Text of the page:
So it got me thinking about a very early episode we did called “The Powers That Be.” [FK laughs] And prior to that episode…it’s not like I didn’t have a sense of how things worked, but I really think that episode was a turning point for me, and it was relatively early on in my fandom journalism career. You were like, “No no no. That’s really not how it works.” And you just like explained all of it, and I was like “Oh!” And like, from then on, everything changed.

FK: Television shows are written by committee!

ELM: Well that I knew.

FK: A lot of the decisions are just made because, like, an actor got sick that day and so that scene wasn’t in there! Someone had a horse farm and therefore the entire season is revolving around horses because you have a free place to shoot! [laughs]

ELM: Right. I guess what I had thought happened more often, and you were like “that really isn’t a part of this,” is the idea that there were, like, network suits, actual “Powers That Be,” and they would come in and say “Nope! We’re not makin’ it gay.” “Nope!” You know? “We’re not doing this.” And it wasn’t just you, it was also the fact that I had over the…those few years, around then, had multiple conversations with Hollywood writers where they told me about what they did, and I was just looking at them with my, like, trying to be polite expression and not like “WHAT ARE YOU SAYING RIGHT NOW TO ME,” you know. Things like, you know, “We tried to make that really shippy as a gift to the fans,” I’ve heard from multiple writers now, right.

FK: Yeah yeah yeah.

ELM: And you’re like “That’s common.” And it was like, “WHAT?” So obviously from the fan’s perspective, you think, “Oh of course they were trying to make it gay, and then the network suits were like, ‘No gay!’” But you were like…everyone’s telling me no, that’s literally not how those conversations are going [FK laughing] and there’s no, like, Mr. Men in the suit who’s coming in, you know. So that, that episode really, really was illuminating for me, and so I wanted to have you tell me the inside Hollywood scoop for petitions, and not just this one, that’s like, you know, “You screwed up on my ship and so we’re all gonna sign this until you fix it.” Also save-our-show, actual save-our-show where the show goes off the air—this is something you see a ton of now and actually some of them are successful. You’ll get…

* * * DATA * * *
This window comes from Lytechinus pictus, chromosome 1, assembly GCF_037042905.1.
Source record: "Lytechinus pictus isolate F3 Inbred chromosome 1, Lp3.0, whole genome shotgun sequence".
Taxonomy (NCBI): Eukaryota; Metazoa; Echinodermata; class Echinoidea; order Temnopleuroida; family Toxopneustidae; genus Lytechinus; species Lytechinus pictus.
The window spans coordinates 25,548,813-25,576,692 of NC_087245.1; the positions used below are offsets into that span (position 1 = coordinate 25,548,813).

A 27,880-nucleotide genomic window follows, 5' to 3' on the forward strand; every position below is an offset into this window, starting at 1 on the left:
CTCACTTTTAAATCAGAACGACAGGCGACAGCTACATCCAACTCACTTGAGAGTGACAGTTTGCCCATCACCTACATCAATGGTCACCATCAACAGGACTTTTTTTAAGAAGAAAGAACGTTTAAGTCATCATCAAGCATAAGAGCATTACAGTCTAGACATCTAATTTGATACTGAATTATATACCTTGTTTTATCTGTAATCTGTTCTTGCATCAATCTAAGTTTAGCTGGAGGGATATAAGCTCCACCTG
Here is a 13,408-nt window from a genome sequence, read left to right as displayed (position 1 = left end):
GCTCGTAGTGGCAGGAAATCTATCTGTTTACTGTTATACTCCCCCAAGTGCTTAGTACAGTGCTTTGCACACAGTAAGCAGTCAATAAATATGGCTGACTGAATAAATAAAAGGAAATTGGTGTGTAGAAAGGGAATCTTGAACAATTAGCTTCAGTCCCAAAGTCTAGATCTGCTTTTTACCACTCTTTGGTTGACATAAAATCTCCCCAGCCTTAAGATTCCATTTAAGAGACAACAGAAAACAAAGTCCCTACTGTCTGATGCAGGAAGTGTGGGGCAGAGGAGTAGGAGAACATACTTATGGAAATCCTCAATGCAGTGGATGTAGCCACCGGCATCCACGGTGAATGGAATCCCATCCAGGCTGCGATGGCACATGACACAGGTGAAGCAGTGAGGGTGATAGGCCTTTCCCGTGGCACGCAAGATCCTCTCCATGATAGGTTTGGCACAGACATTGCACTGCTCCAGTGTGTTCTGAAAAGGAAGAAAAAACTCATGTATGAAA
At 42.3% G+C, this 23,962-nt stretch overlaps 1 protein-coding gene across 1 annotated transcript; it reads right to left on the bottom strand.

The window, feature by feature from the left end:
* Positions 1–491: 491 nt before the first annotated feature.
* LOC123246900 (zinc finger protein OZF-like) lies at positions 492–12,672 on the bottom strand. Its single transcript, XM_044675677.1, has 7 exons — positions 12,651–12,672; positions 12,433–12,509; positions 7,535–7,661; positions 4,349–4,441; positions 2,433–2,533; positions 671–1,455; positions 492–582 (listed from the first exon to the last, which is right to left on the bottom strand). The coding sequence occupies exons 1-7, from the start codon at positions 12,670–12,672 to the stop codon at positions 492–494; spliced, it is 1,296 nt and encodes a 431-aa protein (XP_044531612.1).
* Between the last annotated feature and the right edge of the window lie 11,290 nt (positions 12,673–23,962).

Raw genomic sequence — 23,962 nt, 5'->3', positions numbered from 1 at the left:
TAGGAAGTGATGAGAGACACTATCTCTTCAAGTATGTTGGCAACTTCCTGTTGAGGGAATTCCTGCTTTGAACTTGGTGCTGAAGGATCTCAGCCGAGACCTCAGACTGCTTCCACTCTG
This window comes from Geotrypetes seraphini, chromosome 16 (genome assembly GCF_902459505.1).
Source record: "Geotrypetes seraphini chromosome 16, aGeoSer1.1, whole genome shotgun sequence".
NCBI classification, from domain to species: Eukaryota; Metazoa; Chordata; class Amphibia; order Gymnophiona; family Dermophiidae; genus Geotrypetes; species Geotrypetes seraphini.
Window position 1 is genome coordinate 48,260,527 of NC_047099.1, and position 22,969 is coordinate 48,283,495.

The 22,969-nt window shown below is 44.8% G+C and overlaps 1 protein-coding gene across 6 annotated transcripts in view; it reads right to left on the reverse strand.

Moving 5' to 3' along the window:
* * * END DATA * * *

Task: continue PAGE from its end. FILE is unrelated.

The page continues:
FK: Yeah, absolutely.

ELM: …convince Hulu or Amazon or Netflix or someone to pick up a canceled show on a terrestrial network that…“terrestrial” is not what I mean. Network on the TV! You know.

FK: Yeah, totally. OK. So, there’s a lot of stuff within this, and I was excited that you brought this up right when you did, cause I was just in LA and I talked to a whole bunch of people—like, people on lots of different levels and places in the entertainment industry. And I asked them all for anecdotes about petitions and their thoughts about this, and literally all of them had a case where, like, someone had petitioned them to do something. Every single one.

ELM: That’s incredible. OK. Hook me up. How do we wanna structure this?

FK: Well, let’s first talk about the save-our-show petition, the one that's just saying, like, you know, “We want another season.” So the thing that’s really interesting to me about this is, do you remember how in, like, around 2001-2002, there used to be, like, “fan portals” that were paid for, like, someone at a show would make a website that would try and get fans to come and talk on it?